Felling Dates: Spring 1668 (Re-used corner posts) Summer 1706, Summer 1708, and Winter 1708/9 (Primary phase)
Site Chronology Produced: GGH 1603-1708
Architectural description and historical information:
John Gilman, an early settler of Exeter, New Hampshire, owned saw mills on the Squamscot River from the 1650s on. By 1673, deeds indicate that he lived in a house in the general location of the saw mills. In 1709, just after John Gilman died, his son, John, Jr. built the log structure known as the Gilman Garrison House on the same parcel as his father’s house. The first documentary reference to the log house occurred in 1719 when John Gilman, Jr. was licensed by the New Hampshire Assembly to keep a tavern in his “log house.” Both buildings are referenced in a deed of 1732, thereby eliminating the possibility that the re-used timbers in the Gilman Garrison House that dated to 1668 in this project came from John, Sr.’s house.
The Gilman Garrison House, forty-eight feet and six inches long by twenty-one inches wide, was constructed of sawn hemlock logs seven-and-one-half inches thick on the first floor, six inches thick on the second floor and as much as twenty-four inches in height. On the first level, tongues from the logs are set into grooves in oak posts at the corners and on either side of the exterior doors, front and rear. On the second level, which overhangs the first by six to nine inches, the logs are joined at the corners by dovetail, half dovetail, or lap joints. Transverse joists support the front and rear overhangs. The question has been raised as to whether the decorative bracket that remains at the south corner post, which was not sampled, that can be viewed through an openable cover of the post on the exterior dates, like the post, to1668. The carved bracket is attached to the post at a notch in the post at the lower end of the bracket. The bracket extends up to the underside of the overhang. The fact that similar notches for brackets are found in both front corner posts, one of which dated to 1668 and the other to 1706, suggests that the brackets were a feature of the house constructed in 1709, and not a carry-over from an earlier structure.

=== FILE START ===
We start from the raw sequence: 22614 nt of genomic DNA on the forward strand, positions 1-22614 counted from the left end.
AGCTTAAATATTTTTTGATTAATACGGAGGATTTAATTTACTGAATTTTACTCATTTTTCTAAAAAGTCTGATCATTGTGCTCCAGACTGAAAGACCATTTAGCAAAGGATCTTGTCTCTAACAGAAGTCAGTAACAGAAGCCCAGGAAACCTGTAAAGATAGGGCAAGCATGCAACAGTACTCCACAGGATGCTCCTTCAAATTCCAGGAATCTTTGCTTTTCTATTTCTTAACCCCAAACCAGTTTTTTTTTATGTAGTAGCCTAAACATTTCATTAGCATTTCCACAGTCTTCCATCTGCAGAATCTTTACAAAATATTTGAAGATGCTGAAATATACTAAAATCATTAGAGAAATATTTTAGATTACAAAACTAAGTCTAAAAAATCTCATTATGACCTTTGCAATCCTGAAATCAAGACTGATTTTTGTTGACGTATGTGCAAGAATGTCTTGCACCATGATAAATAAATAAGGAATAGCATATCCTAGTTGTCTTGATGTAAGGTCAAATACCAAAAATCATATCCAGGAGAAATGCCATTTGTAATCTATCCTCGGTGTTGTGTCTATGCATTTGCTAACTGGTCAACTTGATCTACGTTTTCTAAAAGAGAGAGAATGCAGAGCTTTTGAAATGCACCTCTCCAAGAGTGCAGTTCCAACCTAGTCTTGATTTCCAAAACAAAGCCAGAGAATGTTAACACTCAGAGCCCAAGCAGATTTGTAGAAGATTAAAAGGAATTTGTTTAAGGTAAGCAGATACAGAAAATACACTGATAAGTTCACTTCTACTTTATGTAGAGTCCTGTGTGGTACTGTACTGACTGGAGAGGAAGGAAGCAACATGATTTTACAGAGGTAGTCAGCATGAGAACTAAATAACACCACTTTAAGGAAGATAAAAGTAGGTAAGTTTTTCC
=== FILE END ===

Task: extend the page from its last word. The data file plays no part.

The Gilman Garrison House is one of the few extant log structures in the Piscataqua region, and is unique among surviving examples in its first floor construction with tongues from the logs fitting into grooves in corner posts. Richard Candee points out that houses with sawn log walls developed in the region of the Piscataqua River where saw mills proliferated in the seventeenth century and spread outward from there. The savings in labor of sawn over hewn logs, especially when buildings were close to a saw mill, may have contributed to the growth of the use of the construction technique. Sometimes log construction was chosen in Maine and New Hampshire for its defensive qualities, and the lingering threat of Indian attack may have contributed to John Gilman, Jr.’s motivation for building a log house. The surviving presence of pulleys to raise and lower a portcullis at the front door supports this idea, though no documents refer to the use the house as a garrison. In the mid-eighteenth century Peter Gilman doubled the house in size by adding a wing at right angles on the north side of the house, which he embellished with elaborate Georgian woodwork. He also updated the appearance of the log house by clapboarding the walls and enlarging the windows. The house passed out of the Gilman family in 1788. In 1912 the Dudley family purchased and restored the house. In 1966, upon the death of William Perry Dudley, the house came to SPNEA. Miles, D H, and Worthington, M J, 2007 “ The Tree-Ring Dating of the Gilman Garrison House, 12 Water Street, Exeter, New Hampshire”, ODL unpubl rep
Comissioner: Historic New England
Webpage for Gillman Garrison House
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